16 November 2006

Omega-3 slashes dementia risk

Increased bloods levels of the omega-3 fatty acid docosahexaenioc acid (DHA) could slash the risk of dementia and Alzheimer’s disease, suggests a new study from the US.

Increased bloods levels of the omega-3 fatty acid docosahexaenioc acid (DHA) could slash the risk of dementia and Alzheimer’s disease, suggests a new study from the US.

“Subjects with baseline plasma PC DHA levels in the upper quartile experienced a significant 47 percent lower risk of dementia compared to participants with levels in the lower three quartiles,” wrote lead author Ernst Schaefer, from Tufts University, Boston.

The research adds to a growing body of science linking intake of the omega-3 fatty acids, mainly DHA, to improved cognitive function and slower cognitive decline.

Indeed, only last month scientists from Karolinska University Hospital Huddinge in Sweden reported in the same journal that supplements of omega-3 fatty acids may slow mental decline in people with very mild Alzheimer’s disease, but no effect was observed in people with more advanced forms (Archives of Neurology, Vol. 63, pp. 1402-1408).

Alzheimer’s disease is the most common form of dementia and currently affects over 13 million people worldwide.

The research study
The new prospective follow-up study, published in the November issue of Archives of Neurology (Vol. 63, pp. 1545-1550), looked at the association between DHA levels and dementia in the blood of 899 men and women (average age 76) who were part of the population-based Framingham Heart Study.

The participants, who were free of dementia at the start of the study, provided blood samples and underwent neuropsychological testing, while a subgroup of 488 also filled out a semi-quantitative 126-item food frequency questionnaire (FFQ) to assess their diet, including fish consumption.

After an average of nine years of follow-up, the researchers documented 99 cases of dementia, including 71 with Alzheimer's disease.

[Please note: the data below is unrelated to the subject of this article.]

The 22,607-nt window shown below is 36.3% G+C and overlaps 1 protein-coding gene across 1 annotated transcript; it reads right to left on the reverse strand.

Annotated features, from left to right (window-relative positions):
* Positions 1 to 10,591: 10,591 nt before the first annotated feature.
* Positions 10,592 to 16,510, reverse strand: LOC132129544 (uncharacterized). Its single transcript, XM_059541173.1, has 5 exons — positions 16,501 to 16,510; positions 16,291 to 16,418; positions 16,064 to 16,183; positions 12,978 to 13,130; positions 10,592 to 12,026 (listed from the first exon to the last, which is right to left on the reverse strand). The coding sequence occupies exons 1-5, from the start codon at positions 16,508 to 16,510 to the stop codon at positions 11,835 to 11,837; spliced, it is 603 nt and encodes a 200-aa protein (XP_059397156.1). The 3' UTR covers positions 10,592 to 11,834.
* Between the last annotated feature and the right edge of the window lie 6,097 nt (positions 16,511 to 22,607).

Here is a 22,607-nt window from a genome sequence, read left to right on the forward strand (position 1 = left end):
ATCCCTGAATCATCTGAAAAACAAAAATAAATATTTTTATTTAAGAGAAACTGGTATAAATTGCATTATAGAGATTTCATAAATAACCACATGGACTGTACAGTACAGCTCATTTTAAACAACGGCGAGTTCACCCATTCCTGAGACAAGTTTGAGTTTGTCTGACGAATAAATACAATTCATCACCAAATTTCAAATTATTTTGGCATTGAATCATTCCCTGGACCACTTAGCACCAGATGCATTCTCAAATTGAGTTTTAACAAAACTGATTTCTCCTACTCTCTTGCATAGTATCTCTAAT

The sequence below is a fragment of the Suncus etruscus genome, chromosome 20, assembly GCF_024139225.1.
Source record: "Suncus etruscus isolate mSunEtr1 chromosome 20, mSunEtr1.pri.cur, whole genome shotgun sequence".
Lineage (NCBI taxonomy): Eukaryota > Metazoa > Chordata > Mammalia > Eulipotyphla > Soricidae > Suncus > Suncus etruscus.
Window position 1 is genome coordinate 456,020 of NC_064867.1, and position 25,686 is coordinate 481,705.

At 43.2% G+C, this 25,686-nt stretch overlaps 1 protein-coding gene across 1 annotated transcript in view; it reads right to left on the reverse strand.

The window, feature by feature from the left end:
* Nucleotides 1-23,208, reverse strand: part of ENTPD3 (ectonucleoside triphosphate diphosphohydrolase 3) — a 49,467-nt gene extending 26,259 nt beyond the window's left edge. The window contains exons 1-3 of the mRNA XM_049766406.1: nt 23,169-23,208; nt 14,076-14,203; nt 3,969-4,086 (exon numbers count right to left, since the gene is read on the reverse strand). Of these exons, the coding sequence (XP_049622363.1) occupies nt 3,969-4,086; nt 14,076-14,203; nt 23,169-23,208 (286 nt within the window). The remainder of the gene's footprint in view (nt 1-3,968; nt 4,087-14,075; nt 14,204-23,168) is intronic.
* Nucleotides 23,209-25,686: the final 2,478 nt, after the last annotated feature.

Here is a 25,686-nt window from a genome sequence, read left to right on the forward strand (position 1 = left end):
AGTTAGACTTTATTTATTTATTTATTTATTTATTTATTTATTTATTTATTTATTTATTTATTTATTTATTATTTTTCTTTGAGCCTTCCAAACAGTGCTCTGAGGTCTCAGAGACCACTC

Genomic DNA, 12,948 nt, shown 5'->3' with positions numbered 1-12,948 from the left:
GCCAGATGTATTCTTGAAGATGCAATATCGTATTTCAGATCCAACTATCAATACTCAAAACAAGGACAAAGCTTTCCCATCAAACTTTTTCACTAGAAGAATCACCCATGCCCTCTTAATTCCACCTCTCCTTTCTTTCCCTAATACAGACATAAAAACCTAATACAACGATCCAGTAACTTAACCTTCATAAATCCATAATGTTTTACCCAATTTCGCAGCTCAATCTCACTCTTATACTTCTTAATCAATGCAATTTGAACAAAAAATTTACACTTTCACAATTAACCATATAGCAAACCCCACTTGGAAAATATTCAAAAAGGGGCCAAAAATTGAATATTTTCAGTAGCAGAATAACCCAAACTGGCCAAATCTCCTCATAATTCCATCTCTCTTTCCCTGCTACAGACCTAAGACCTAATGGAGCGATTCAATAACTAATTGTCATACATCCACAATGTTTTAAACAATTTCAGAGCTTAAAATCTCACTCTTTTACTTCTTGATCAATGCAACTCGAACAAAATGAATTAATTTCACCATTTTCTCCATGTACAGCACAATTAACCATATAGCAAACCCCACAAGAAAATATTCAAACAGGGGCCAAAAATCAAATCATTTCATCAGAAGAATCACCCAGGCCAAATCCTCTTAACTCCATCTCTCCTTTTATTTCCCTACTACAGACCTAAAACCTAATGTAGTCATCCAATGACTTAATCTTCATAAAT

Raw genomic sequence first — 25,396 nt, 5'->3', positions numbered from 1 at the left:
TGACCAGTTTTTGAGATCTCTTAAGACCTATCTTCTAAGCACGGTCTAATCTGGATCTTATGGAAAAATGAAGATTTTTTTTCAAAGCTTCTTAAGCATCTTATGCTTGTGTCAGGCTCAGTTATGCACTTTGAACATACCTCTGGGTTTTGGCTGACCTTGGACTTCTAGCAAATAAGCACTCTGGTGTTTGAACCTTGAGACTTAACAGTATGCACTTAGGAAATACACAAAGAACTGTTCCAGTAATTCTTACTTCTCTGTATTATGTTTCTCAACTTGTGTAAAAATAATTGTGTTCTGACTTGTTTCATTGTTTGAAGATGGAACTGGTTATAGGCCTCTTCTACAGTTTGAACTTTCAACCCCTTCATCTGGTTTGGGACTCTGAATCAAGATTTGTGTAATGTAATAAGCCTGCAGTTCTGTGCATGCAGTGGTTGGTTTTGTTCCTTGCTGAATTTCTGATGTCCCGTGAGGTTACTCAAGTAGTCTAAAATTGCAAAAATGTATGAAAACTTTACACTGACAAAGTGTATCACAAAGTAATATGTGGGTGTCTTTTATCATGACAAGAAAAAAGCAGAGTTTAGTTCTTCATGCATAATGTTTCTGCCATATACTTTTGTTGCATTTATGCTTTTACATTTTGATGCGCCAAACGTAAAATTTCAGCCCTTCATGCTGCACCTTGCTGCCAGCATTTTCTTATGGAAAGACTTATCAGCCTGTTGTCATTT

After controlling for other known risk factors for dementia, including age and homocysteine levels, and dividing the study population into quartiles based on levels of DHA, the researchers found that men and women in the quartile with the highest DHA levels had a 47 percent lower risk of developing dementia and 39 percent lower risk of developing Alzheimer's disease than the other three quartiles with lower DHA levels.

Among the participants who completed the FFQ, those in the top quartile of blood DHA levels reported that they ate an average of 0,18g of DHA a day and an average of 2,9 fish servings a week, while participants in the other quartiles ate substantially less fish (between 1,3 and 2,3 servings per week).

A significant correlation
"In our study, the correlation between [blood] DHA content and fish intake was significant, indicating that fish intake is an important source of dietary DHA," wrote the authors.

The researchers did not perform a mechanistic study to elucidate the beneficial effects of the DHA. It has previously been reported, however, that DHA is involved in the membrane of ion channels in the brain, making it easier for them to change shape and transit electrical signals.

The study does have several limitations that should be noted, including only taking DHA measurements on one occasion, and having dietary data on only a subset of participants.

"In the future, it will also be important to determine whether combined dietary supplementation with DHA can decrease further mental deterioration in patients with established dementia," concluded the researchers.

Important contribution to the field
In an accompanying editorial, Martha Clare Morris, from the Rush University Medical Center, Chicago, said the study was an “important contribution to a young field of study on diet and neurodegenerative disease… [and] provides the first evidence that direct measure of DHA in human plasma is related to lower Alzheimer disease risk.”

Morris also noted that, while fish consumption was correlated with DHA levels, there was no significant link between eating fish and Alzheimer’s risk, possibly because the study was underpowered to fully observe such an effect, if such a relationship existed.

The risk of pollutants (such as methyl mercury, dioxins, and polychlorinated biphenols) in fish have led to some claims to reduce fresh fish intake, especially for pregnant women who may damage the development of their babies.

“The only way to resolve the risk-benefit question is to examine, directly in humans, mercury intake from fish and its effect on various health outcomes relative to the beneficial effects of the omega-3 fatty acids consumed,” said Morris.

Such concerns has seen the number of omega-3 enriched or fortified products on the market increase. Most extracted fish oil are molecularly distilled and steam deodorised to remove contaminants. - (Decision News Media, November 2006)

Read more:
Alzheimer's and Dementia Centre
Curry may fight Alzheimer's


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